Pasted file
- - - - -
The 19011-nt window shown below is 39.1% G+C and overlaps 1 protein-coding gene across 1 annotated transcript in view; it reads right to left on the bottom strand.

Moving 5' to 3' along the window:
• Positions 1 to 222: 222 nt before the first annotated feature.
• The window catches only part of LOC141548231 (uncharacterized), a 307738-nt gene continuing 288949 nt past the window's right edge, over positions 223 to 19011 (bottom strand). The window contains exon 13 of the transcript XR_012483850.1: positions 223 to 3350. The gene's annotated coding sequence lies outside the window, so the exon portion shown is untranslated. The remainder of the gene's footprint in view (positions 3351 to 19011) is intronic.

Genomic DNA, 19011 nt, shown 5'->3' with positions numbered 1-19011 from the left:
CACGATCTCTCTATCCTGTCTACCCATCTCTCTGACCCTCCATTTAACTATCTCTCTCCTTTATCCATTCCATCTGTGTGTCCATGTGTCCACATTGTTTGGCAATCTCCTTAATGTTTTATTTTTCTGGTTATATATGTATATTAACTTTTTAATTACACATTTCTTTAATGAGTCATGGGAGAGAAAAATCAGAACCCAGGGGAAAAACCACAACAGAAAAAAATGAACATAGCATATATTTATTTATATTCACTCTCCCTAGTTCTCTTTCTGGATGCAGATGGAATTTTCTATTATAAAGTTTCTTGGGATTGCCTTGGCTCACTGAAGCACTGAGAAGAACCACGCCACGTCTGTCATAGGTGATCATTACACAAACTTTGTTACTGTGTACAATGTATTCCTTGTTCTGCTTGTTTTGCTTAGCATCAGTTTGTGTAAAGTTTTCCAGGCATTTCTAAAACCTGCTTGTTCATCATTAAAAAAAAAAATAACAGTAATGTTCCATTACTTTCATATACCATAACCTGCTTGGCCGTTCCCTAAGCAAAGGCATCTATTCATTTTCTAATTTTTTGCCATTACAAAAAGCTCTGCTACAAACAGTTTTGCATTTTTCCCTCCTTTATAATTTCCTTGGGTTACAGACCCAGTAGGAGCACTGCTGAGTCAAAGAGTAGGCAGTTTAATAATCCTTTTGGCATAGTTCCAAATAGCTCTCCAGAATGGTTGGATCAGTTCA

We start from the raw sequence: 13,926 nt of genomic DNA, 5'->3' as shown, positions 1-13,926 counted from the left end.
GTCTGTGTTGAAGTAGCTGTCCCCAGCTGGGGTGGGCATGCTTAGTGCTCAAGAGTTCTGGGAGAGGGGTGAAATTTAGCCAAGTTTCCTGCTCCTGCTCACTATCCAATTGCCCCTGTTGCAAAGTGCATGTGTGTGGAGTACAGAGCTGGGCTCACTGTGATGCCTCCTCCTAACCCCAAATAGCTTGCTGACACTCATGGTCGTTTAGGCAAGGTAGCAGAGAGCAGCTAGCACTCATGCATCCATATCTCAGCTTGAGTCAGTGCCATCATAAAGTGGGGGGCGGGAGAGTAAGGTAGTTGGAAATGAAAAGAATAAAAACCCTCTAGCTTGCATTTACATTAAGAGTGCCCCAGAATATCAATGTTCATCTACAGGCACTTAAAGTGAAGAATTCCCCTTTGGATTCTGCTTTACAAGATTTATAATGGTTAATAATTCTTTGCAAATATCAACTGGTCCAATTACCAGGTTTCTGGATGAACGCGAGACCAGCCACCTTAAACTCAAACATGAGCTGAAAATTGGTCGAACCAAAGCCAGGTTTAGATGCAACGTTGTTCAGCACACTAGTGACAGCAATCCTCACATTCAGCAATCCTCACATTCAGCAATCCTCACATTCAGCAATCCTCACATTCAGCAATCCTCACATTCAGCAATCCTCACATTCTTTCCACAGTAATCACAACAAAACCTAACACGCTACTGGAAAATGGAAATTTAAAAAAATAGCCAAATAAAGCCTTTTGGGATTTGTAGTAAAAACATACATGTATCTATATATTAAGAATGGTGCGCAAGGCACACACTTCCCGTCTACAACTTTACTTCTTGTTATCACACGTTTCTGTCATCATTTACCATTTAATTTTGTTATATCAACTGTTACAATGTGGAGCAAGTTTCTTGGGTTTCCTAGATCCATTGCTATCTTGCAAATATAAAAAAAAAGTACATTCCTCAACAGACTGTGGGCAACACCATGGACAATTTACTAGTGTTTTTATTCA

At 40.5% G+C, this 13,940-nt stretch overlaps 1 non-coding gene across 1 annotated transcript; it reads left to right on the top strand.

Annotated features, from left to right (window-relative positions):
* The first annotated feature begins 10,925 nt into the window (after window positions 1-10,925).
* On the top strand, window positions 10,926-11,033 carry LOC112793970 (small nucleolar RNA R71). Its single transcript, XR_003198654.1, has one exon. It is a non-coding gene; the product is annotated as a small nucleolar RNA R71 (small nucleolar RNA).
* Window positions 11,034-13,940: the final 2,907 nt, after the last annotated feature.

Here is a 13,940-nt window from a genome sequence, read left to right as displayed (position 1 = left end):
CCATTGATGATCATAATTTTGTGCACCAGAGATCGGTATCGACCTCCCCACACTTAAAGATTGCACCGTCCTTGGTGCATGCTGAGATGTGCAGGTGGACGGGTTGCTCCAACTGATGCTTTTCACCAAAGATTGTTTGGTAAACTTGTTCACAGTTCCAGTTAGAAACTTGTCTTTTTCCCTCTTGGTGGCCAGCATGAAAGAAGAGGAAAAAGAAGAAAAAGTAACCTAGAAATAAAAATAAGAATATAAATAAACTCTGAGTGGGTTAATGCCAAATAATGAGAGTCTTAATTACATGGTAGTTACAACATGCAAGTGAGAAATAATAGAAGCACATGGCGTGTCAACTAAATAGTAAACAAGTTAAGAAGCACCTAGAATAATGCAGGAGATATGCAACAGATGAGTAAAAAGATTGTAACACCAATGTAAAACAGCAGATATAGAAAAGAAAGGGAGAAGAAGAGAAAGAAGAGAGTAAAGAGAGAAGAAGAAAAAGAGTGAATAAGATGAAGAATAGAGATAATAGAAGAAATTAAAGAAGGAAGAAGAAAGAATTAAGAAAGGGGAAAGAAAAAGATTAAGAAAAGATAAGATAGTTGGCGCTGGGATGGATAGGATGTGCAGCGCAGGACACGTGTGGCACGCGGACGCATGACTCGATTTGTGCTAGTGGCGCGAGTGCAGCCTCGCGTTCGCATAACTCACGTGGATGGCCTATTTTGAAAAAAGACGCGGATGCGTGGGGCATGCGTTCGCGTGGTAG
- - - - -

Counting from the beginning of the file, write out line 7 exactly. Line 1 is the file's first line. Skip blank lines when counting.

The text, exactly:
We start from the raw sequence: 13,926 nt of genomic DNA, 5'->3' as shown, positions 1-13,926 counted from the left end.